It's probably not surprising to learn that when ABC correspondent Claire Shipman convened a panel of women voters to discuss Bill Clinton defending his candidate wife, the ladies mostly gushed over the political couple. Shipman, who reported on the segment for Tuesday's "Good Morning America," found one voter who lauded, "As a strong woman, like, there's a part of her that appeals to me, even though I don't agree...even though I'm, I'm a Republican." Not one of the females selected by ABC harshly criticized the '08 contender.
Shipman also spun Bill Clinton's comments in the wake of the last presidential debate, in which he accused fellow Democrats of swift boating Hillary, in the most generous terms. The GMA reporter fretted that "[Bill Clinton's] support could muddle her so far successful image of independent strength." Shipman recited the usual talking points that Bill Clinton is "obviously" a "brilliant strategist for her campaign." (The media always ignore pesky facts that would contradict the notion of Bill Clinton's brilliance, such as the fact that he never received 50 percent of the popular vote or that he was impeached.)
Shipman and co-host Diane Sawyer also credulously accepted Clinton spin. Sawyer seriously wondered if Bill and Hillary Clinton weren't coordinating with each other on strategy. Shipman asked if the ex-Commander in Chief coming to the defense of his wife was strategy or "just the chivalry of a former president and spouse who can't help himself?" GMA viewers shouldn't be shocked, however, at Shipman's effusive praise of the Clintons. After all, this is the same correspondent who once raved that one of the New York senator's strong points is her "hot factor."
A transcript of the segment, which aired at 7:13am on November 13, follows:
DIANE SAWYER: And now, we're going to switch topics and turn to the race to '08. About seven weeks now until the first vote of the primary. Senator Clinton remaining the Democratic front-runner, amid the debate about her fellow candidates pressing the advantage against her and her playing somewhat of a gender card. In fact, her own husband made a statement about Hillary versus "the boys." Is that good strategy? What's the reaction? Who knows better than senior national correspondent Claire Shipman in Washington. Claire?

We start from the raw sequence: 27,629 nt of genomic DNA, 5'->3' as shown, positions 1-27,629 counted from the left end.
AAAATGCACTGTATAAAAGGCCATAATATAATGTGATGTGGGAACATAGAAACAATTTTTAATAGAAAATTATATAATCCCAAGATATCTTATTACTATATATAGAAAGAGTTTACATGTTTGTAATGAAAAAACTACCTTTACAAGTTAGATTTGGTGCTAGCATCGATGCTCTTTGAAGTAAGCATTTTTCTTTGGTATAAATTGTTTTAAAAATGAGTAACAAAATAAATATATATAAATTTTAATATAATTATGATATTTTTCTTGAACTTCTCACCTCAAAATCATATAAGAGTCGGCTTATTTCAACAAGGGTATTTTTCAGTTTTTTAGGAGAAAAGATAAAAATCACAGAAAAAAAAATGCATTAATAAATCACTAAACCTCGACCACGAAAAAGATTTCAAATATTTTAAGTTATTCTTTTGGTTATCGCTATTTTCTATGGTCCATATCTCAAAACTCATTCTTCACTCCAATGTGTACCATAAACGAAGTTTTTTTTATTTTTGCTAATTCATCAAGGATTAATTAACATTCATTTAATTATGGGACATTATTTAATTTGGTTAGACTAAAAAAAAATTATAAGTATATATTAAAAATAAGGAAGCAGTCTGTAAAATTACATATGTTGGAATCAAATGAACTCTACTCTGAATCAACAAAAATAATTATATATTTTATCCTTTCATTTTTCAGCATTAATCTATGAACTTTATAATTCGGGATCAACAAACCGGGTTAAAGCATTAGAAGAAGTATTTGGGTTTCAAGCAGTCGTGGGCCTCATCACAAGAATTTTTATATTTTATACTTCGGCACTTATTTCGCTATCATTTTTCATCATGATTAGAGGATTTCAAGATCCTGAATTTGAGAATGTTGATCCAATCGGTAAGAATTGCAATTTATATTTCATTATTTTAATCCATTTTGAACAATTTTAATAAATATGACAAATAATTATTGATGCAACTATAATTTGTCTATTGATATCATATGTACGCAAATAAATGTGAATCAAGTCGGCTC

CLAIRE SHIPMAN: Good morning, Diane. And good strategy or not, it's a great question. It's extraordinary, really, that for so long Bill Clinton kept a low profile in his wife's campaign. But with the vote so close, it was inevitable, really, that the Bill factor would come into play. Is it a new strategy, or just the chivalry of a former president and spouse who can't help himself?
BILL CLINTON: It's a great time to be a Democrat. Even though those boys have been getting kind of tough on her lately, she can handle it.
SHIPMAN: She did poke fun at it on her website.
[Clip: Montage of Democratic opponents saying Senator Clinton's name]
SHIPMAN: But last week, her husband was criticized for comparing that barrage to the swift-boat attack ads on John Kerry.
SWIFT BOAT AD: How can the man who renounced his country's symbols now be trusted?
BILL CLINTON: I had the feeling at the end of the last debate, we were about to get into cutesy land again.
SHIPMAN: Her campaign says the rushes to her defense are welcome but not requested. Privately, some campaign aides think they might backfire. We sat down with a bipartisan group of voters critical to the Clinton campaign, women. Will it work for him to come to her defense or is that a bad move? Does she need him to defend her?
WOMAN #1: No.
WOMAN #2: She doesn't, but Lynne Cheney comes to the defense of Dick Cheney at times.
JULIE JANECKO (REGISTERED VOTER): It depends how you feel about Bill Clinton.
WOMAN #4: Absolutely.
JANECKO: If you have a favorable opinion about him, then you're all about him coming to Hillary's defense. But, if you aren't a Bill Clinton fan, then I think it undermines her campaign.
SHIPMAN: Her husband's support could muddle her so far successful image of independent strength.
SENATOR HILLARY CLINTON: I don't think they're piling on because I'm a woman. I think they're piling on because I'm winning.
ABENAA ADDEI: (Registered voter): You have to be strong. She has to -- a man is automatically looked at as strong, so Hillary has to definitely show the whole world how she can be a stronger woman.
HOPE GALLEY (REGISTERED VOTER): As a strong woman, like, there's a part of her that appeals to me, even though I don't agree, you know, even though I'm, I'm a Republican.
SHIPMAN: So help or hurt, our focus group probably got it right, depends on what you think of Bill Clinton. I know the campaign does not think it's helpful for Bill Clinton to suggest that her rivals are not playing fair. But the latest comments were different. They were light, they were playful and suggested Hillary could handle it herself.
SAWYER: You implied in the piece, Claire, they're welcome but not coordinated. Do you mean the two campaigns really don't know what the other's going to do? I mean, her husband and Senator Clinton.
SHIPMAN: Well, look, there's a lot of coordination at the very top obviously between the Clintons. And the Clinton campaign does talk with his office all the time. And obviously, he is a, he's a brilliant strategist for her campaign. But everybody knows that Bill Clinton can't always be scripted. And so I think we may see more of this, Diane.